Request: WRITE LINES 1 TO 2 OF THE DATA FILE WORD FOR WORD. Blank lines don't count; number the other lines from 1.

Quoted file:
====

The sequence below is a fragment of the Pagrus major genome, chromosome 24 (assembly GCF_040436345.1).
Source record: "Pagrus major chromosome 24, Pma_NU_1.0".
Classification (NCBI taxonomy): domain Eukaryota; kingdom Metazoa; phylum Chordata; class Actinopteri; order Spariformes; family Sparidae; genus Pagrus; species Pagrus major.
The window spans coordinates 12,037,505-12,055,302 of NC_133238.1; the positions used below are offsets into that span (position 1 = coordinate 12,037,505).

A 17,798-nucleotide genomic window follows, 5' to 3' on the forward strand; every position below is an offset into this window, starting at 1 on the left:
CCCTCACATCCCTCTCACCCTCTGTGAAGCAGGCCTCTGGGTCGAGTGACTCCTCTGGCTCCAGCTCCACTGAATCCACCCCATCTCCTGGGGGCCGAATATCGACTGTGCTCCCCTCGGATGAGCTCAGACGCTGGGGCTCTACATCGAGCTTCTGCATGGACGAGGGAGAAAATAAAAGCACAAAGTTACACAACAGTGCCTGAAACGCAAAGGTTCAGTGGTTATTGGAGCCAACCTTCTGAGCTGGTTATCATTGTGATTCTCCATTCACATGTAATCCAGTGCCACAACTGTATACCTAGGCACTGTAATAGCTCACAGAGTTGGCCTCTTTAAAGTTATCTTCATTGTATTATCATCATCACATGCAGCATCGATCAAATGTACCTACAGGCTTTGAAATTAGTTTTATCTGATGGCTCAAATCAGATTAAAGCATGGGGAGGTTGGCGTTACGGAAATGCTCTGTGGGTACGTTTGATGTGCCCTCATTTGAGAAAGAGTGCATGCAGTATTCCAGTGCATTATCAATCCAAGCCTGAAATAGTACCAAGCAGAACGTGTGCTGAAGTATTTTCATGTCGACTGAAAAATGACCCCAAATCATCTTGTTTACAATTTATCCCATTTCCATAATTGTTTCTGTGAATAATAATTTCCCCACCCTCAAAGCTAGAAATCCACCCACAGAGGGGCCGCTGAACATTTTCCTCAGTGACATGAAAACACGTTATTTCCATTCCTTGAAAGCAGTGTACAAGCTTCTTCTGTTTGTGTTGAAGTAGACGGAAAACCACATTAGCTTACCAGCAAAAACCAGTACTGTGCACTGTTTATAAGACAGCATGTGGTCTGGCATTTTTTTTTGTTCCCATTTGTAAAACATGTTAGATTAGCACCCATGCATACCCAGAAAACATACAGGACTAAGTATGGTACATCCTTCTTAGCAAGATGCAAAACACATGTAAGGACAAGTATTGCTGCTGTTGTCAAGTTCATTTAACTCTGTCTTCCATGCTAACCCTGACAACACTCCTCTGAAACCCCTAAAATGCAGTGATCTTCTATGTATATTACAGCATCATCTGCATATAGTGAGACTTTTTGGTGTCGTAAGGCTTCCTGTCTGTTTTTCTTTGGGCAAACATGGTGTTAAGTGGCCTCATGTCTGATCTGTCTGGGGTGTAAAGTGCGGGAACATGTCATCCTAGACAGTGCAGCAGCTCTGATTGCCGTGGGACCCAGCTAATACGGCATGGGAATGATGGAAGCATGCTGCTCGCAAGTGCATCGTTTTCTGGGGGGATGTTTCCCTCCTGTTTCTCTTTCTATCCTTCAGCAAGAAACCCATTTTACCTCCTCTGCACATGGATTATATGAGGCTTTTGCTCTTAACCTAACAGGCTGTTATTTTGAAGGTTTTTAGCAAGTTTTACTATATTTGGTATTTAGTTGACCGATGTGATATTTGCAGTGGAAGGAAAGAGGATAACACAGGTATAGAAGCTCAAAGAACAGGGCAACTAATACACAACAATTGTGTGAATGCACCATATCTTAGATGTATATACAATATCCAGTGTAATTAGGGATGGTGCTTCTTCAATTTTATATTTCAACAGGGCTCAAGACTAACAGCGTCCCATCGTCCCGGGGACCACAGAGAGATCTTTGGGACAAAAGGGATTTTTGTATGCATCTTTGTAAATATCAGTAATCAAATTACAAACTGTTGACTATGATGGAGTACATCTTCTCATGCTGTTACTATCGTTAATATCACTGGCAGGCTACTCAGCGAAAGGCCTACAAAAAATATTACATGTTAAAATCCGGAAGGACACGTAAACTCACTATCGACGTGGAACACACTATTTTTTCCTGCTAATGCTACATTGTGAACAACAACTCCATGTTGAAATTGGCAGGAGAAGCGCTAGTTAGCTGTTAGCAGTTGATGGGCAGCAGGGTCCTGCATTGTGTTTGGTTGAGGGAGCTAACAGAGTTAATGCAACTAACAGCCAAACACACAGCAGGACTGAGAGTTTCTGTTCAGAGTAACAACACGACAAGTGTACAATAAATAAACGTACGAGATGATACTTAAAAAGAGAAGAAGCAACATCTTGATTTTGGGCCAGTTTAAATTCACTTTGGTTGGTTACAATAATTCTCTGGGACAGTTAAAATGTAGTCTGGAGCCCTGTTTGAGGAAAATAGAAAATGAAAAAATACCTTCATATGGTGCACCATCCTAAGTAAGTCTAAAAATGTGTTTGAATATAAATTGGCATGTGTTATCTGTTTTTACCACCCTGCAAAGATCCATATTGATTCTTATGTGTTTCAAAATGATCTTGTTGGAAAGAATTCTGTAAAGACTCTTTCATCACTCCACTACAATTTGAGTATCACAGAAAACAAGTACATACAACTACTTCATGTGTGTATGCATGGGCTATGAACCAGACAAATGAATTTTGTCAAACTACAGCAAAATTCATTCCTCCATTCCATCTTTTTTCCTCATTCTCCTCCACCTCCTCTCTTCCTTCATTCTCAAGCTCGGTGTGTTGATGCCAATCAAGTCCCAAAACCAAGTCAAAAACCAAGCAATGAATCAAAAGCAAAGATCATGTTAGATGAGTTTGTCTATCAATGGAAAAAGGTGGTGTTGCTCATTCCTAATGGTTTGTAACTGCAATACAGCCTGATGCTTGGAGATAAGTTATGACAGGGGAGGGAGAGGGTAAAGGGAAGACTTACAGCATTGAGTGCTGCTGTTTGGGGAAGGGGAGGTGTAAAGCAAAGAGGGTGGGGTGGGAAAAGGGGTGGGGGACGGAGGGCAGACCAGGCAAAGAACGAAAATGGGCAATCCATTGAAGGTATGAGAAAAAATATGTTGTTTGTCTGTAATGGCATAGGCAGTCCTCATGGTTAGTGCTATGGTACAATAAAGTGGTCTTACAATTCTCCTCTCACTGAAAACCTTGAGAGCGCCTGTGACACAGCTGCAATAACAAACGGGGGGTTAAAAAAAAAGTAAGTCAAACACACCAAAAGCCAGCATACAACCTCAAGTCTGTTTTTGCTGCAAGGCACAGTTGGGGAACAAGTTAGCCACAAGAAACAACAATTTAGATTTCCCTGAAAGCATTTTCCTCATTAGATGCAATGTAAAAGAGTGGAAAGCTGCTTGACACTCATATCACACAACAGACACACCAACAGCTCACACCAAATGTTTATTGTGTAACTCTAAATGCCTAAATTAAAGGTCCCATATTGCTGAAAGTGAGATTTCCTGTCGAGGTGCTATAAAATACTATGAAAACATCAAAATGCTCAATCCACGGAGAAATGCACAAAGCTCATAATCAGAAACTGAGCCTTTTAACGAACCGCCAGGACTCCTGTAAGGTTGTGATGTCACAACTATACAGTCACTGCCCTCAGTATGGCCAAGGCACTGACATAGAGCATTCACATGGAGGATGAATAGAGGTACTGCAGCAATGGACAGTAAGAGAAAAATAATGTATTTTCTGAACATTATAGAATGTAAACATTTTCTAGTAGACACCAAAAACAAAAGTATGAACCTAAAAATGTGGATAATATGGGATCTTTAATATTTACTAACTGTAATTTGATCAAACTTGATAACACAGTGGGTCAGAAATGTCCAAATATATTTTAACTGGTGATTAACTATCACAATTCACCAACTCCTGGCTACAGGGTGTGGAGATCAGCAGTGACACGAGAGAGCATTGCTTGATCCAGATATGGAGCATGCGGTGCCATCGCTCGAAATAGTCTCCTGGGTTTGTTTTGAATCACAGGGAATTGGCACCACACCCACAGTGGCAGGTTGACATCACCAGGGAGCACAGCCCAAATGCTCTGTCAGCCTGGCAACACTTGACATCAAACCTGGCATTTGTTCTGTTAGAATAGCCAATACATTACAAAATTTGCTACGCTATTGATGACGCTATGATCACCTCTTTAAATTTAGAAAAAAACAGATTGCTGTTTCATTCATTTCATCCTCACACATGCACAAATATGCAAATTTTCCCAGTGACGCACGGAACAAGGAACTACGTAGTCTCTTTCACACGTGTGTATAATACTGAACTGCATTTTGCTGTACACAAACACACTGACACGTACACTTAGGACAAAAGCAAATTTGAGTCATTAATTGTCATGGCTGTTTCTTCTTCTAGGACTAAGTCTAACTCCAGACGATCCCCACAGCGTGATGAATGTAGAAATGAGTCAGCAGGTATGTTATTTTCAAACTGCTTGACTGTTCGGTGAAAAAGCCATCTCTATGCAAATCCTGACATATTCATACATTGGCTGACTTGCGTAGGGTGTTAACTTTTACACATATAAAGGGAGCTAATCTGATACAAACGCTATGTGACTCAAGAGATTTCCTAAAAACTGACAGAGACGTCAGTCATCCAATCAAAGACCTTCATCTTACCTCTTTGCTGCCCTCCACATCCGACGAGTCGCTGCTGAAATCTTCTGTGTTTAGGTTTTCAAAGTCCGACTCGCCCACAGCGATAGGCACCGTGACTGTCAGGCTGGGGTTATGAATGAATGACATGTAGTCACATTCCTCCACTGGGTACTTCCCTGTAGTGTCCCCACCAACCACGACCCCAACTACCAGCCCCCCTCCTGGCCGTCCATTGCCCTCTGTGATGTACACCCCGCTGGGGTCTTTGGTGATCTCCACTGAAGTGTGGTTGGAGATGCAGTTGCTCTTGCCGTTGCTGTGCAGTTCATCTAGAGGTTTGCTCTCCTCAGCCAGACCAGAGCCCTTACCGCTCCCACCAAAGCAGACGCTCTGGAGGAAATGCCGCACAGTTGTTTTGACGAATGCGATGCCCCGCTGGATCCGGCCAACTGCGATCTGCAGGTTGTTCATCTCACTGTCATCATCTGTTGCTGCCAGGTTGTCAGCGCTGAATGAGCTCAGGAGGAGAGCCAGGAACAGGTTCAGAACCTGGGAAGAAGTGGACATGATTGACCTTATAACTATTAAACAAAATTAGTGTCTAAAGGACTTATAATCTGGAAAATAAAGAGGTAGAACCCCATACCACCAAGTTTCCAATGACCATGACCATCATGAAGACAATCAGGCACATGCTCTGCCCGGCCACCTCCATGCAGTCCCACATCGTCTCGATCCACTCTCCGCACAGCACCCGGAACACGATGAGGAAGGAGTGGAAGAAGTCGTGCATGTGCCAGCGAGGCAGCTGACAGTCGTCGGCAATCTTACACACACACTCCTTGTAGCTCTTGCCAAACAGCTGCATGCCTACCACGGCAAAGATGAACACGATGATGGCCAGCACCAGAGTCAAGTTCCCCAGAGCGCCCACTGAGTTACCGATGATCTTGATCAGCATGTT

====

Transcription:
The sequence below is a fragment of the Pagrus major genome, chromosome 24 (assembly GCF_040436345.1).
Source record: "Pagrus major chromosome 24, Pma_NU_1.0".